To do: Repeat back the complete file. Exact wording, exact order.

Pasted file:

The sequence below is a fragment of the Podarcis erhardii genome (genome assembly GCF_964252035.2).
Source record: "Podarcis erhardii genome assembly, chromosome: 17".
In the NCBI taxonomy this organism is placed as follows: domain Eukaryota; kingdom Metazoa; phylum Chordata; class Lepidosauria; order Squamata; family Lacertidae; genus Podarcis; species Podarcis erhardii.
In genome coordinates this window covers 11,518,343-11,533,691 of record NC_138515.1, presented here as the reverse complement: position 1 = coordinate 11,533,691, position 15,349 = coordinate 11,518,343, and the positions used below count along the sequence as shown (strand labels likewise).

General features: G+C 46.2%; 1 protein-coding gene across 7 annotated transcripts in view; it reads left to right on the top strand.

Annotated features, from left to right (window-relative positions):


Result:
The sequence below is a fragment of the Podarcis erhardii genome (genome assembly GCF_964252035.2).
Source record: "Podarcis erhardii genome assembly, chromosome: 17".
In the NCBI taxonomy this organism is placed as follows: domain Eukaryota; kingdom Metazoa; phylum Chordata; class Lepidosauria; order Squamata; family Lacertidae; genus Podarcis; species Podarcis erhardii.
In genome coordinates this window covers 11,518,343-11,533,691 of record NC_138515.1, presented here as the reverse complement: position 1 = coordinate 11,533,691, position 15,349 = coordinate 11,518,343, and the positions used below count along the sequence as shown (strand labels likewise).

General features: G+C 46.2%; 1 protein-coding gene across 7 annotated transcripts in view; it reads left to right on the top strand.

Annotated features, from left to right (window-relative positions):